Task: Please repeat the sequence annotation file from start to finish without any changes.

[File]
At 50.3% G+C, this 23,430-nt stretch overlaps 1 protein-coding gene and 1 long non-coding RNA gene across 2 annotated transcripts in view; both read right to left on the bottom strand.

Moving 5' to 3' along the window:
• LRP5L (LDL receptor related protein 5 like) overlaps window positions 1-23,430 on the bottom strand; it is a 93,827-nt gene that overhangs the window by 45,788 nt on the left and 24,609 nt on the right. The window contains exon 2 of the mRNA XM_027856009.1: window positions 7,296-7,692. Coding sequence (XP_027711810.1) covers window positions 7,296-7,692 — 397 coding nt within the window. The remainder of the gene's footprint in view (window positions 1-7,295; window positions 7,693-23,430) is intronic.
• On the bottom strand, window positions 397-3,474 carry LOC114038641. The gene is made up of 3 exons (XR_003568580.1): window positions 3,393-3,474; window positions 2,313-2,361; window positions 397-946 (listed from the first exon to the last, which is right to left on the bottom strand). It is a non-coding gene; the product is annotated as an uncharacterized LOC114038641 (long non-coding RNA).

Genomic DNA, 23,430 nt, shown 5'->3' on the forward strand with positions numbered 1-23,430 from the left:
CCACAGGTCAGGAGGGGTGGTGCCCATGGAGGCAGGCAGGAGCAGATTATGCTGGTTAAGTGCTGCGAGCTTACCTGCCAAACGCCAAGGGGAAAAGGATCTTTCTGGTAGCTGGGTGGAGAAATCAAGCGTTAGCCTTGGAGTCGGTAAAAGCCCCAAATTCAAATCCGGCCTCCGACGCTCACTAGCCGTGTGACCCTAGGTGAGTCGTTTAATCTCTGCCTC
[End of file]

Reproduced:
At 50.3% G+C, this 23,430-nt stretch overlaps 1 protein-coding gene and 1 long non-coding RNA gene across 2 annotated transcripts in view; both read right to left on the bottom strand.

Moving 5' to 3' along the window:
• LRP5L (LDL receptor related protein 5 like) overlaps window positions 1-23,430 on the bottom strand; it is a 93,827-nt gene that overhangs the window by 45,788 nt on the left and 24,609 nt on the right. The window contains exon 2 of the mRNA XM_027856009.1: window positions 7,296-7,692. Coding sequence (XP_027711810.1) covers window positions 7,296-7,692 — 397 coding nt within the window. The remainder of the gene's footprint in view (window positions 1-7,295; window positions 7,693-23,430) is intronic.
• On the bottom strand, window positions 397-3,474 carry LOC114038641. The gene is made up of 3 exons (XR_003568580.1): window positions 3,393-3,474; window positions 2,313-2,361; window positions 397-946 (listed from the first exon to the last, which is right to left on the bottom strand). It is a non-coding gene; the product is annotated as an uncharacterized LOC114038641 (long non-coding RNA).

Genomic DNA, 23,430 nt, shown 5'->3' on the forward strand with positions numbered 1-23,430 from the left:
CCACAGGTCAGGAGGGGTGGTGCCCATGGAGGCAGGCAGGAGCAGATTATGCTGGTTAAGTGCTGCGAGCTTACCTGCCAAACGCCAAGGGGAAAAGGATCTTTCTGGTAGCTGGGTGGAGAAATCAAGCGTTAGCCTTGGAGTCGGTAAAAGCCCCAAATTCAAATCCGGCCTCCGACGCTCACTAGCCGTGTGACCCTAGGTGAGTCGTTTAATCTCTGCCTC